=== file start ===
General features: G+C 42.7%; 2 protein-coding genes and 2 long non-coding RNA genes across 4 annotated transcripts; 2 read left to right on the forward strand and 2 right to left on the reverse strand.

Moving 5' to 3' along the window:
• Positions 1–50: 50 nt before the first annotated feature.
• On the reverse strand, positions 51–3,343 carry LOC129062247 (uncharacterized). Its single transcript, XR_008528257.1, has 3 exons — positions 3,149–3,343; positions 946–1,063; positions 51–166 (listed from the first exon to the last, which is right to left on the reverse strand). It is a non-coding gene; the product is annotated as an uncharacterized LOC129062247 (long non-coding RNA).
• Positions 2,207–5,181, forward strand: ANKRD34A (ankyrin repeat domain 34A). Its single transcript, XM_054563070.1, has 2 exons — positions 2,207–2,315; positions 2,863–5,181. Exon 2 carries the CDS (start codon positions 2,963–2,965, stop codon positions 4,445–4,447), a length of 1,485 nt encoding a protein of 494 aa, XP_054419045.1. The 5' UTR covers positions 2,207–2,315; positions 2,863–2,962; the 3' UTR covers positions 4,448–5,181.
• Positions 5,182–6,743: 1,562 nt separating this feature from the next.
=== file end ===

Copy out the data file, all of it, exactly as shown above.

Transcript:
General features: G+C 42.7%; 2 protein-coding genes and 2 long non-coding RNA genes across 4 annotated transcripts; 2 read left to right on the forward strand and 2 right to left on the reverse strand.

Moving 5' to 3' along the window:
• Positions 1–50: 50 nt before the first annotated feature.
• On the reverse strand, positions 51–3,343 carry LOC129062247 (uncharacterized). Its single transcript, XR_008528257.1, has 3 exons — positions 3,149–3,343; positions 946–1,063; positions 51–166 (listed from the first exon to the last, which is right to left on the reverse strand). It is a non-coding gene; the product is annotated as an uncharacterized LOC129062247 (long non-coding RNA).
• Positions 2,207–5,181, forward strand: ANKRD34A (ankyrin repeat domain 34A). Its single transcript, XM_054563070.1, has 2 exons — positions 2,207–2,315; positions 2,863–5,181. Exon 2 carries the CDS (start codon positions 2,963–2,965, stop codon positions 4,445–4,447), a length of 1,485 nt encoding a protein of 494 aa, XP_054419045.1. The 5' UTR covers positions 2,207–2,315; positions 2,863–2,962; the 3' UTR covers positions 4,448–5,181.
• Positions 5,182–6,743: 1,562 nt separating this feature from the next.